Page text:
By Ken Berry
Law enforcement officers who were investigating drug dealers in Alaska turned up another illicit undertaking of a different sort: A fraudulent tax scheme that reportedly generated approximately $19 million in illegal federal income tax refunds.
According to U.S. Attorney for Alaska Karen Loeffler, the tax investigation eventually focused on eleven main conspirators, including seven illegal immigrants from Mexico and the Dominican Republic; three foreign residents living in the United States; and one American citizen, an employee of Wells Fargo Bank, who allegedly assisted the scammers.
A grand jury has announced that it has handed out a total of seventy-seven indictments. "It's a very large tax fraud case and what I would call organized crime," said Loeffler. "This is certainly the biggest (tax) case we've brought down in Alaska."
The charges stem from an incident in March 2011 when of the defendants, Nicolas Jimenez-Sanchez, sold an ounce of cocaine to an undercover Anchorage police officer. That led to subsequent purchases from other members of the drug ring. All told, authorities reported that undercover officers were sold fifty-four ounces of cocaine for $66,800. In January 2012, federal prosecutors charged four of the conspirators with selling cocaine.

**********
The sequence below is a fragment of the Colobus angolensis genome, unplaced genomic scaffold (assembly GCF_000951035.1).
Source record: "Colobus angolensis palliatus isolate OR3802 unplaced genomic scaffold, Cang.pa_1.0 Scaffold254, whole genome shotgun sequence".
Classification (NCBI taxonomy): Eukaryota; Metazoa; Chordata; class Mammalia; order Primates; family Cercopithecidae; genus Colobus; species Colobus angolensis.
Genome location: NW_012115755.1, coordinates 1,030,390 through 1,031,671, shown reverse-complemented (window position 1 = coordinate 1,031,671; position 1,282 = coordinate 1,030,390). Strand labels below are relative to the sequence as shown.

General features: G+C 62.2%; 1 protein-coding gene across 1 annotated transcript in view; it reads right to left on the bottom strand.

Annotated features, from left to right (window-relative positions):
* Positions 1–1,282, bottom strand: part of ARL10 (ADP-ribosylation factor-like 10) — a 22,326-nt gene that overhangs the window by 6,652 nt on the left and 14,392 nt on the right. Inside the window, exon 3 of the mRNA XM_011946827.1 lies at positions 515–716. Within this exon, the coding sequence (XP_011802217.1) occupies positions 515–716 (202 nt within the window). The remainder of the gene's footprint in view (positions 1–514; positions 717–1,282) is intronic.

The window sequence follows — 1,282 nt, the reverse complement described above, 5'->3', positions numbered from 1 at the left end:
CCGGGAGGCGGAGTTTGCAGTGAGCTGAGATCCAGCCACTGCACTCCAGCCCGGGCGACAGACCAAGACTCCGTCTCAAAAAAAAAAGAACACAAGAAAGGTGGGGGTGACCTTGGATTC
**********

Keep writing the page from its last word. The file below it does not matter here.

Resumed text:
This drug investigation soon snowballed into a multimillion dollar tax case. Neither Loeffler nor any of the other authorities would comment on how the tax scheme was discovered, but this much is known: To cash the checks or receive electronic deposits, the defendants had to obtain false identifications and set up bogus bank accounts. They allegedly used the information from their stolen identities to apply for the bank accounts, motor vehicle ID cards, and, on at least one occasion, a passport. The prosecutors say that the official at Wells Fargo, Hilda Josephine Hernandez McMullen, helped create bank accounts for the fake identities.
After the documents and bank accounts were secured, the defendants deposited the checks and made large cash withdrawals once the checks cleared. Then, the proceeds were often sent out of the country by wire transmissions, mailed packages, or bulk cash smuggling, according to the allegations.
Loeffler said the prosecutors will try to get the money back through forfeiture, if the eleven defendants are convicted. According to the indictment, prosecutors are seeking forfeiture of more than $130,000 in drug proceeds.